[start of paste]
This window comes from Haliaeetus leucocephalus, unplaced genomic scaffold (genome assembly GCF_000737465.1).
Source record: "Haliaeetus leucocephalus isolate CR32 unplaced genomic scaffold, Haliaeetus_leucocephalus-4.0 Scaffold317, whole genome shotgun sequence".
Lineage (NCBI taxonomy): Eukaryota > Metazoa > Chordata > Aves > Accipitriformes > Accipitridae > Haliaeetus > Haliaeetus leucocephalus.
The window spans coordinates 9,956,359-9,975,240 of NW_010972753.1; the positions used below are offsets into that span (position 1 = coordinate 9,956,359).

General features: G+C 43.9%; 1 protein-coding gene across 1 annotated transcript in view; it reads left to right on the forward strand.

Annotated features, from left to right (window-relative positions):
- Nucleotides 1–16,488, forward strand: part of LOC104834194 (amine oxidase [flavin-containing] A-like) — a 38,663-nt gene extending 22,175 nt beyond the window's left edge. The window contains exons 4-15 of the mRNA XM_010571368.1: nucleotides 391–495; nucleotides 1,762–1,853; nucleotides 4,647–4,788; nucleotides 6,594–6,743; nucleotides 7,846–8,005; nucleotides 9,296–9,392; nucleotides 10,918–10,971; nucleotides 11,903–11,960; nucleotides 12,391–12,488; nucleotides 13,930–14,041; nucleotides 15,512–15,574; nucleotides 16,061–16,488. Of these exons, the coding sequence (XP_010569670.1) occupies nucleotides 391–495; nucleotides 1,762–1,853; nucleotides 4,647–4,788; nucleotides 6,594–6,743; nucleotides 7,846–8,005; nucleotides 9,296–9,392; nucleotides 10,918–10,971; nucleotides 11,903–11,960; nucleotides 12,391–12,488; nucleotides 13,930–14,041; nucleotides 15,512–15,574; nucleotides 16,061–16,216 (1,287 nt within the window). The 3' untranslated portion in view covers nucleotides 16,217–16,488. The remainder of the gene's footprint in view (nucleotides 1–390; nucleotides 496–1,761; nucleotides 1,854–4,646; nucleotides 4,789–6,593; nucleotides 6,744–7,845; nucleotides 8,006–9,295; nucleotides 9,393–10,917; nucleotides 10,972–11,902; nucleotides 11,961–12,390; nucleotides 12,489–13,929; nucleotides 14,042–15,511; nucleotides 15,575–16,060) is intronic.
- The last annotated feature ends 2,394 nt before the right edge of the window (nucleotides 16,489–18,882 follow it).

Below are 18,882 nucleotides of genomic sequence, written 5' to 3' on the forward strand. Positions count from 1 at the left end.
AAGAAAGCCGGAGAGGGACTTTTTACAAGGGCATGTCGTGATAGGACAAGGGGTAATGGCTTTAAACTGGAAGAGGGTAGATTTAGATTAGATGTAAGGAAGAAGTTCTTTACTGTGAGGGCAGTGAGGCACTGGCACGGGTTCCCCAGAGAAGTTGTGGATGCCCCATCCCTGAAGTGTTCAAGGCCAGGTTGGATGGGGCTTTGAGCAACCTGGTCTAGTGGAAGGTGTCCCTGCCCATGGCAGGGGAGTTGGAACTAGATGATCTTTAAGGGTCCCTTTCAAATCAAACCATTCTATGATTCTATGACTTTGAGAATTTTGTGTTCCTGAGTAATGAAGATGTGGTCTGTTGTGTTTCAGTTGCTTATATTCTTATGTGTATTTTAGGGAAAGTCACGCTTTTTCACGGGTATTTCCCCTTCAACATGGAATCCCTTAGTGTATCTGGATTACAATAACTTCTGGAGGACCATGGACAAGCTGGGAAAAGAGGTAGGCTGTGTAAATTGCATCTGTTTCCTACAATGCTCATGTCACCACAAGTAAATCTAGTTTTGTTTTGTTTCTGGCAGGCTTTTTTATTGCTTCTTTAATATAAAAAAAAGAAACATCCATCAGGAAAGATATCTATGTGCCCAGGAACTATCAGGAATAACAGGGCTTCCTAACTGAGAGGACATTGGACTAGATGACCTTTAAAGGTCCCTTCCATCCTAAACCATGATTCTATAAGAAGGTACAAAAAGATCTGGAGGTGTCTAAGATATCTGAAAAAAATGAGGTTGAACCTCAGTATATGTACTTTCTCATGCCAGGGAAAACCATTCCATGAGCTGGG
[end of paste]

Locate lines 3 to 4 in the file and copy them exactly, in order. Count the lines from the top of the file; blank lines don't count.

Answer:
Lineage (NCBI taxonomy): Eukaryota > Metazoa > Chordata > Aves > Accipitriformes > Accipitridae > Haliaeetus > Haliaeetus leucocephalus.
The window spans coordinates 9,956,359-9,975,240 of NW_010972753.1; the positions used below are offsets into that span (position 1 = coordinate 9,956,359).